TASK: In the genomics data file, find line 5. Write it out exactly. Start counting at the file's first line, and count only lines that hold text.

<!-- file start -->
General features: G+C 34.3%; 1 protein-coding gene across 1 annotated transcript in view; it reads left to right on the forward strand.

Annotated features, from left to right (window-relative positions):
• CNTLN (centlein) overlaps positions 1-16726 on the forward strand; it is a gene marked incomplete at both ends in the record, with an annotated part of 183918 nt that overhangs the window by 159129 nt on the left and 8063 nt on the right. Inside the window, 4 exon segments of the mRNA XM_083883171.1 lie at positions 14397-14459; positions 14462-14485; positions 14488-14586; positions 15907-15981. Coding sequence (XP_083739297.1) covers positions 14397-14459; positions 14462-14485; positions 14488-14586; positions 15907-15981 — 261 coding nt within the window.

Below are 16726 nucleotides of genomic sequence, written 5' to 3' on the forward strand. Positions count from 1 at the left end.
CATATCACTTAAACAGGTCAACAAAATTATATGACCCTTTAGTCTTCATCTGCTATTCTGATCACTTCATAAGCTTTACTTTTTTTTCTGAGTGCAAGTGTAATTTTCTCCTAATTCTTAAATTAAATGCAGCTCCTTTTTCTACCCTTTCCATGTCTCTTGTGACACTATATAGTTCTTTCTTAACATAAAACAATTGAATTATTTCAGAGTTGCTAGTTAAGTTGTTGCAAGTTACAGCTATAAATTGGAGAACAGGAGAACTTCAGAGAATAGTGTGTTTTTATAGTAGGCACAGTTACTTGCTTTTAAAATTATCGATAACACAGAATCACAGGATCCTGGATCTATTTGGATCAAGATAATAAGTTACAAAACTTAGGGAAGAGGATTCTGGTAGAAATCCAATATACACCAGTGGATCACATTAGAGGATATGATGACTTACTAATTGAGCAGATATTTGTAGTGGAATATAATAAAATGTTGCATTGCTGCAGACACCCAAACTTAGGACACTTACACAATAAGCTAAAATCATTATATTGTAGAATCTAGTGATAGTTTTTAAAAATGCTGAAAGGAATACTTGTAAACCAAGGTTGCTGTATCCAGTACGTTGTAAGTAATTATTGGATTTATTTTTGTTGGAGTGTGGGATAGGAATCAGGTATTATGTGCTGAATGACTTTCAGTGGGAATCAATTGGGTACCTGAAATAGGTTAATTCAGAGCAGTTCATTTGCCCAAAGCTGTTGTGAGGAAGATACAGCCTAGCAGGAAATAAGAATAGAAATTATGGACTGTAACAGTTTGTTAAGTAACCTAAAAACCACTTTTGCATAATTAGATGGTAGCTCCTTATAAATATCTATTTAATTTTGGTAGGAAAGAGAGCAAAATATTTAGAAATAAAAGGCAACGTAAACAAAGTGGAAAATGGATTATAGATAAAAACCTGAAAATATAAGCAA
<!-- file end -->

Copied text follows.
CATATCACTTAAACAGGTCAACAAAATTATATGACCCTTTAGTCTTCATCTGCTATTCTGATCACTTCATAAGCTTTACTTTTTTTTCTGAGTGCAAGTGTAATTTTCTCCTAATTCTTAAATTAAATGCAGCTCCTTTTTCTACCCTTTCCATGTCTCTTGTGACACTATATAGTTCTTTCTTAACATAAAACAATTGAATTATTTCAGAGTTGCTAGTTAAGTTGTTGCAAGTTACAGCTATAAATTGGAGAACAGGAGAACTTCAGAGAATAGTGTGTTTTTATAGTAGGCACAGTTACTTGCTTTTAAAATTATCGATAACACAGAATCACAGGATCCTGGATCTATTTGGATCAAGATAATAAGTTACAAAACTTAGGGAAGAGGATTCTGGTAGAAATCCAATATACACCAGTGGATCACATTAGAGGATATGATGACTTACTAATTGAGCAGATATTTGTAGTGGAATATAATAAAATGTTGCATTGCTGCAGACACCCAAACTTAGGACACTTACACAATAAGCTAAAATCATTATATTGTAGAATCTAGTGATAGTTTTTAAAAATGCTGAAAGGAATACTTGTAAACCAAGGTTGCTGTATCCAGTACGTTGTAAGTAATTATTGGATTTATTTTTGTTGGAGTGTGGGATAGGAATCAGGTATTATGTGCTGAATGACTTTCAGTGGGAATCAATTGGGTACCTGAAATAGGTTAATTCAGAGCAGTTCATTTGCCCAAAGCTGTTGTGAGGAAGATACAGCCTAGCAGGAAATAAGAATAGAAATTATGGACTGTAACAGTTTGTTAAGTAACCTAAAAACCACTTTTGCATAATTAGATGGTAGCTCCTTATAAATATCTATTTAATTTTGGTAGGAAAGAGAGCAAAATATTTAGAAATAAAAGGCAACGTAAACAAAGTGGAAAATGGATTATAGATAAAAACCTGAAAATATAAGCAA